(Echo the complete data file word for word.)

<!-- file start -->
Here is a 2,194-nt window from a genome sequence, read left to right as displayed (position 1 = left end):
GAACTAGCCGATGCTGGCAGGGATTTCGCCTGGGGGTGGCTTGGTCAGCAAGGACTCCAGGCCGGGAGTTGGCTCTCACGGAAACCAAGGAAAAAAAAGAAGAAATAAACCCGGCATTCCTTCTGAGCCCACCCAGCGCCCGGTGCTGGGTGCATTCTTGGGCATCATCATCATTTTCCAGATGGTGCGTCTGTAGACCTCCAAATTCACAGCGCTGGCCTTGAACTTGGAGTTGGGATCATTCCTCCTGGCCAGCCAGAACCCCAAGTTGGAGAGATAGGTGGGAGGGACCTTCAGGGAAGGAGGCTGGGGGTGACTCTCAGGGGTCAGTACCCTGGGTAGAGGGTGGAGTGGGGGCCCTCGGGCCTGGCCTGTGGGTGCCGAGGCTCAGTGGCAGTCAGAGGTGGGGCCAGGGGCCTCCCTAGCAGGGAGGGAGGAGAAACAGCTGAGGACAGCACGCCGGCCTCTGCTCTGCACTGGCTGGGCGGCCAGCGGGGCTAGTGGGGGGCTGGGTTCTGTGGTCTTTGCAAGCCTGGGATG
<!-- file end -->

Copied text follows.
Here is a 2,194-nt window from a genome sequence, read left to right as displayed (position 1 = left end):
GAACTAGCCGATGCTGGCAGGGATTTCGCCTGGGGGTGGCTTGGTCAGCAAGGACTCCAGGCCGGGAGTTGGCTCTCACGGAAACCAAGGAAAAAAAAGAAGAAATAAACCCGGCATTCCTTCTGAGCCCACCCAGCGCCCGGTGCTGGGTGCATTCTTGGGCATCATCATCATTTTCCAGATGGTGCGTCTGTAGACCTCCAAATTCACAGCGCTGGCCTTGAACTTGGAGTTGGGATCATTCCTCCTGGCCAGCCAGAACCCCAAGTTGGAGAGATAGGTGGGAGGGACCTTCAGGGAAGGAGGCTGGGGGTGACTCTCAGGGGTCAGTACCCTGGGTAGAGGGTGGAGTGGGGGCCCTCGGGCCTGGCCTGTGGGTGCCGAGGCTCAGTGGCAGTCAGAGGTGGGGCCAGGGGCCTCCCTAGCAGGGAGGGAGGAGAAACAGCTGAGGACAGCACGCCGGCCTCTGCTCTGCACTGGCTGGGCGGCCAGCGGGGCTAGTGGGGGGCTGGGTTCTGTGGTCTTTGCAAGCCTGGGATG